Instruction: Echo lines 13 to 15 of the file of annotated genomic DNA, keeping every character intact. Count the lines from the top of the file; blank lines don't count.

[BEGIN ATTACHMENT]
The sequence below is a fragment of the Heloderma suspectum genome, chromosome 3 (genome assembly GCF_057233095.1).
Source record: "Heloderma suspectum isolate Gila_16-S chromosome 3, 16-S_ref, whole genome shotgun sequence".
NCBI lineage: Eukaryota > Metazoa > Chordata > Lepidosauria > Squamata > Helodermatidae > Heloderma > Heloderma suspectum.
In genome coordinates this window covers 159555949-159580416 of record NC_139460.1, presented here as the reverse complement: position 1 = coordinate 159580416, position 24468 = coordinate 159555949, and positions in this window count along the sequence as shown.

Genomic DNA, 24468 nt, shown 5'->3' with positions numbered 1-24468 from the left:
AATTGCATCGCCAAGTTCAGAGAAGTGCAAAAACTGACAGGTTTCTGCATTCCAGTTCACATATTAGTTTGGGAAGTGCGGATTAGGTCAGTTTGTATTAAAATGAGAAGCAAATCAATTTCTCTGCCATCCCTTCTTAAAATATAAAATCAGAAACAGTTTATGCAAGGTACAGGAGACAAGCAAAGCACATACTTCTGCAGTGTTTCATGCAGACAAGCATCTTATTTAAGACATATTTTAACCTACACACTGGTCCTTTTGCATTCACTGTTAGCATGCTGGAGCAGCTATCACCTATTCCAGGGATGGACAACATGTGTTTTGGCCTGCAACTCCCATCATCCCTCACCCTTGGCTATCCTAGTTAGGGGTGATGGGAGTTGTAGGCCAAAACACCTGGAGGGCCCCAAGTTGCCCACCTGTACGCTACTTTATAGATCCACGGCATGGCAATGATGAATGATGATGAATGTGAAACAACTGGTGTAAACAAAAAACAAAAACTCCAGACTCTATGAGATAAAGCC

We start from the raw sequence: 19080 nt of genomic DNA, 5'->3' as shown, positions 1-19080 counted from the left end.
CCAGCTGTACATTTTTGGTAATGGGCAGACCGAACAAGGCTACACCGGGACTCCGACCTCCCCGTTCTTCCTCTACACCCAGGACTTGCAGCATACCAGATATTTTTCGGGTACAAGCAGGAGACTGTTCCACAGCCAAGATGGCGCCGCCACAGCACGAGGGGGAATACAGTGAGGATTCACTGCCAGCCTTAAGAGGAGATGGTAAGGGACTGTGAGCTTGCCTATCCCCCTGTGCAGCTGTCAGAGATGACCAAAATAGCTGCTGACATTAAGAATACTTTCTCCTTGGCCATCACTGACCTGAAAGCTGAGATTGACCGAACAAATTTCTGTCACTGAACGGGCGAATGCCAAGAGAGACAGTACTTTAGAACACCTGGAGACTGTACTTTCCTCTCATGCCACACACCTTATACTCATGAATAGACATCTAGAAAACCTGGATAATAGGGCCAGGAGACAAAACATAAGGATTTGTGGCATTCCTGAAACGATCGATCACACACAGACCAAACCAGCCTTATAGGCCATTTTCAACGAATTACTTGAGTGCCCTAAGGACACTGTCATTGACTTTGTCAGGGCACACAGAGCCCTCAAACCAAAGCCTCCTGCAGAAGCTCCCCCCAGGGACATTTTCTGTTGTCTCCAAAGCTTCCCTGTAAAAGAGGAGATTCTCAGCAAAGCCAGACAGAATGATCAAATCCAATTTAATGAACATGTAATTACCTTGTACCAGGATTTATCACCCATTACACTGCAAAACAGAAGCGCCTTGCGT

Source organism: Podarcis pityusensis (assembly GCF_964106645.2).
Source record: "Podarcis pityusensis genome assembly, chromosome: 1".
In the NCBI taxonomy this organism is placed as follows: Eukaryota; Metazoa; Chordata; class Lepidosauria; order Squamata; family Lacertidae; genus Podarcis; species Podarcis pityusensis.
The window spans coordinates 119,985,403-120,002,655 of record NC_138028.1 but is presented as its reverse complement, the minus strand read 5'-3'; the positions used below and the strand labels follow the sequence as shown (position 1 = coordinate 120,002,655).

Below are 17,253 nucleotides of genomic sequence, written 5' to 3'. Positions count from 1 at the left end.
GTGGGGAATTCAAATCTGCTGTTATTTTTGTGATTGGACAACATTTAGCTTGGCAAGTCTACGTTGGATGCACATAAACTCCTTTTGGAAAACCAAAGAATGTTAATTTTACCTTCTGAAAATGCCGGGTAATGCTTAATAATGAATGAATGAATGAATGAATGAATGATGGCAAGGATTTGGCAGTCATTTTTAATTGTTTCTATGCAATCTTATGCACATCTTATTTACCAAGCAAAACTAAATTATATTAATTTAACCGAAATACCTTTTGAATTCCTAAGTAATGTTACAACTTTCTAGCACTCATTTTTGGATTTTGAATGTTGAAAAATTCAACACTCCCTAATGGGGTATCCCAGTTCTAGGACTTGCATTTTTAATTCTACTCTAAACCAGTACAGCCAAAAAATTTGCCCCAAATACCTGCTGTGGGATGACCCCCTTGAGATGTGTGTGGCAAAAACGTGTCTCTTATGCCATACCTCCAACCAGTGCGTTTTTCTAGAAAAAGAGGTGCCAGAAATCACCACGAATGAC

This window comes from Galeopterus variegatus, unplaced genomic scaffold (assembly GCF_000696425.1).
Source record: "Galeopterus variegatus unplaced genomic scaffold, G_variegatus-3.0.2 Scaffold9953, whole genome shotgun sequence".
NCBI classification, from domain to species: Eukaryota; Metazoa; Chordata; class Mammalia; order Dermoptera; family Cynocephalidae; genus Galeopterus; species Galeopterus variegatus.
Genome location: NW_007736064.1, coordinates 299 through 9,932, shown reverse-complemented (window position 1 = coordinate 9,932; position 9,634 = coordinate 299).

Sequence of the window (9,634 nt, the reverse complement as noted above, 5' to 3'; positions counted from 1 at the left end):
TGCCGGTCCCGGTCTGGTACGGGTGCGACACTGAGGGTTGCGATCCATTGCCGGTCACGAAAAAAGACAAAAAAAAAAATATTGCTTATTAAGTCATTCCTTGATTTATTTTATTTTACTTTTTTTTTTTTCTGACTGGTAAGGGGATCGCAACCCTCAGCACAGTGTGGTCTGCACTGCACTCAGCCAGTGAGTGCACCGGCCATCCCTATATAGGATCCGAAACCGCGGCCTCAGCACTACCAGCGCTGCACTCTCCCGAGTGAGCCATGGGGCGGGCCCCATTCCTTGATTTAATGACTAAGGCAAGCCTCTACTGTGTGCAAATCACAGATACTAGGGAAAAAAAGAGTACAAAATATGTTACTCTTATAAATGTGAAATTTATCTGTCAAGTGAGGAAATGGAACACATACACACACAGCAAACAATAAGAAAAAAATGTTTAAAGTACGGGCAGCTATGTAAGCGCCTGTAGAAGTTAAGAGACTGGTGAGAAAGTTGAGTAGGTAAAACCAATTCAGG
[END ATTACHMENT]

Below are 17,253 nucleotides of genomic sequence, written 5' to 3'. Positions count from 1 at the left end.
GTGGGGAATTCAAATCTGCTGTTATTTTTGTGATTGGACAACATTTAGCTTGGCAAGTCTACGTTGGATGCACATAAACTCCTTTTGGAAAACCAAAGAATGTTAATTTTACCTTCTGAAAATGCCGGGTAATGCTTAATAATGAATGAATGAATGAATGAATGAATGATGGCAAGGATTTGGCAGTCATTTTTAATTGTTTCTATGCAATCTTATGCACATCTTATTTACCAAGCAAAACTAAATTATATTAATTTAACCGAAATACCTTTTGAATTCCTAAGTAATGTTACAACTTTCTAGCACTCATTTTTGGATTTTGAATGTTGAAAAATTCAACACTCCCTAATGGGGTATCCCAGTTCTAGGACTTGCATTTTTAATTCTACTCTAAACCAGTACAGCCAAAAAATTTGCCCCAAATACCTGCTGTGGGATGACCCCCTTGAGATGTGTGTGGCAAAAACGTGTCTCTTATGCCATACCTCCAACCAGTGCGTTTTTCTAGAAAAAGAGGTGCCAGAAATCACCACGAATGAC

This window comes from Galeopterus variegatus, unplaced genomic scaffold (assembly GCF_000696425.1).